Compare 1587 edition: 1 The ſixt, that Biſhops & other of the Cleargie beeing ſtraungers, ſhoulde holde them contented with the benefite of hoſpitalitie, & ſhould not take in hand any prieſtly office, without licence of the Biſhop, in whoſe dioceſſe hee chaunced ſo to bee remayning.

Compare 1587 edition: 1 The ſeuenth, that twice in the yeare a Synod ſhould be kept, but bycauſe of diuers impedimẽts heerein, it was thoughte good to them all, that in the Kalendes of Auguſt a Sinode ſhoulde bee kepte once in the yere, at a certayne place called Cloofeſhough.

Compare 1587 edition: 1 The eyght Chapter was, that no one Biſhop ſhould by ambition ſeeke to be preferred afore a|nother, but that euery one ſhoulde knowe the tyme and order of his conſecration

Compare 1587 edition: 1 The ninth, that as the number of the Chriſti|ans increaſed, ſo ſhoulde there bee mo Biſhoppes ordeyned.

Compare 1587 edition: 1 The tenth was touching marriages, that none ſhould contract matrimony with any perſon, but with ſuche as it ſhoulde bee lawfull for hym to doe by the orders of the Churche: none ſhoulde matche with their kinſfolke, no man ſhoulde for|ſake hys wife, except as the Goſpell teacheth, for cauſe of fornication. But if any man did put a|way his wife whiche hee hadde lawfully mar|ried, if hee woulde bee accompted a true Chriſti|an, hee myght not be coupled with an other, but ſo remayne, or elſe bee reconciled to his owne wife againe.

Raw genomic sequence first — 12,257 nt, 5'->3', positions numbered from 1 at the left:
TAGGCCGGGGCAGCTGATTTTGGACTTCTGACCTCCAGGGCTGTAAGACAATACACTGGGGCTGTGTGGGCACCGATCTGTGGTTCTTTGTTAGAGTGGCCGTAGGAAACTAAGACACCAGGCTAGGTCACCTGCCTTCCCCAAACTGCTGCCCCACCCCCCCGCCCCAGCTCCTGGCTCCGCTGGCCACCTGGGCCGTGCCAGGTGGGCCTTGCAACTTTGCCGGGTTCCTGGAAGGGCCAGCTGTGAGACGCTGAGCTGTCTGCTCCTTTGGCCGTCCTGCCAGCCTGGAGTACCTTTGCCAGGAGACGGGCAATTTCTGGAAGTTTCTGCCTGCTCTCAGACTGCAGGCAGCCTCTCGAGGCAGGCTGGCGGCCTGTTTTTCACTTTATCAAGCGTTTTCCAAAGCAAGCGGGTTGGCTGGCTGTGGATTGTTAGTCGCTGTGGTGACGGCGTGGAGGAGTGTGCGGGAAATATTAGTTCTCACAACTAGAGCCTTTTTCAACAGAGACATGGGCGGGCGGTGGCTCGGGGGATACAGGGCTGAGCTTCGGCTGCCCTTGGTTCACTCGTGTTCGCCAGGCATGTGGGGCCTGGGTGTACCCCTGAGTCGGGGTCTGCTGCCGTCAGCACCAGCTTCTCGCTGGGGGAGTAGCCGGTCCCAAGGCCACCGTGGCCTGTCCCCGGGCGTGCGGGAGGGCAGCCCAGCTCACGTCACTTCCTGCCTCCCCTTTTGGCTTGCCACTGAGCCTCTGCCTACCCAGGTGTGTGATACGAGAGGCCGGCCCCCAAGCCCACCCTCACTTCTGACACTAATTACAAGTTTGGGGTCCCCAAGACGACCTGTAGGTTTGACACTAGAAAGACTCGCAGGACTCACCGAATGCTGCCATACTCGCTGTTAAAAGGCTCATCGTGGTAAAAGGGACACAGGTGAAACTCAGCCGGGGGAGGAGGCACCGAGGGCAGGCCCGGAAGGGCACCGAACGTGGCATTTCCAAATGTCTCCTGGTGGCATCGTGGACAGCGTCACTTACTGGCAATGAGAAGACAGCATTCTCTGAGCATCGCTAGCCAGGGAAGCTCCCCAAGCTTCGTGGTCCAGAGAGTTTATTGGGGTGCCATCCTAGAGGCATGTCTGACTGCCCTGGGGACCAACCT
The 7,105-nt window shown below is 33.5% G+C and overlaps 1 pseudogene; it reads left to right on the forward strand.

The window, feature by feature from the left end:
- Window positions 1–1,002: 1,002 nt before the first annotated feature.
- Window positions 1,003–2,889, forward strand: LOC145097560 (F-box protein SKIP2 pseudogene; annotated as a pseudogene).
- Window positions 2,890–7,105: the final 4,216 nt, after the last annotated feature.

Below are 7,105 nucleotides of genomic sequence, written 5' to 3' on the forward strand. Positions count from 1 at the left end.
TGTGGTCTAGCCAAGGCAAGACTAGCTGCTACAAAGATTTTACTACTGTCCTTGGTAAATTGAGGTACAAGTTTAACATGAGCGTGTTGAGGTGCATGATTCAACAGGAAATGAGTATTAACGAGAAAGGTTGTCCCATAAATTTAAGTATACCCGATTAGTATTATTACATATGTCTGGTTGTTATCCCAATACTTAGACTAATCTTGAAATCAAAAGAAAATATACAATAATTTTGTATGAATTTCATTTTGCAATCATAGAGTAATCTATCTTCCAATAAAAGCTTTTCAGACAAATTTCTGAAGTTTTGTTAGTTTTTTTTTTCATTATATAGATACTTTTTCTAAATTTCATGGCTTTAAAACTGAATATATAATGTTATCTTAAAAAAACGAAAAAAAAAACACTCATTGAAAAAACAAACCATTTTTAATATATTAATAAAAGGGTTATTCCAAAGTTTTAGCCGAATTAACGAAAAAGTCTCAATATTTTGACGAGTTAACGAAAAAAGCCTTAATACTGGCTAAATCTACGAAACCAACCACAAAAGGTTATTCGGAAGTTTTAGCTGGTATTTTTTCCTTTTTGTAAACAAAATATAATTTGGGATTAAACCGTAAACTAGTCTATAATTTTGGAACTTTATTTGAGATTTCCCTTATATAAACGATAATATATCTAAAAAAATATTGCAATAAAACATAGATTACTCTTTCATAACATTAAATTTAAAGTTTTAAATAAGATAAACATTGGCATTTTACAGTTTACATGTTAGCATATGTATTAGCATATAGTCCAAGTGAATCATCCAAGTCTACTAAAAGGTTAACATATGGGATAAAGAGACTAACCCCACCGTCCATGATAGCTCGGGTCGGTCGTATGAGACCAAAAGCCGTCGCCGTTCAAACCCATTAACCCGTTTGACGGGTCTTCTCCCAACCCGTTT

Compare 1587 edition: 1 Theſe Articles being intreated of and conclu|ded, were confirmed with the ſubſcribing of all their hands, ſo as al thoſe that ſhould goe againſt the ſame, ſhoulde be diſgraded of their prieſthood, and bee ſeparated from the company of them all.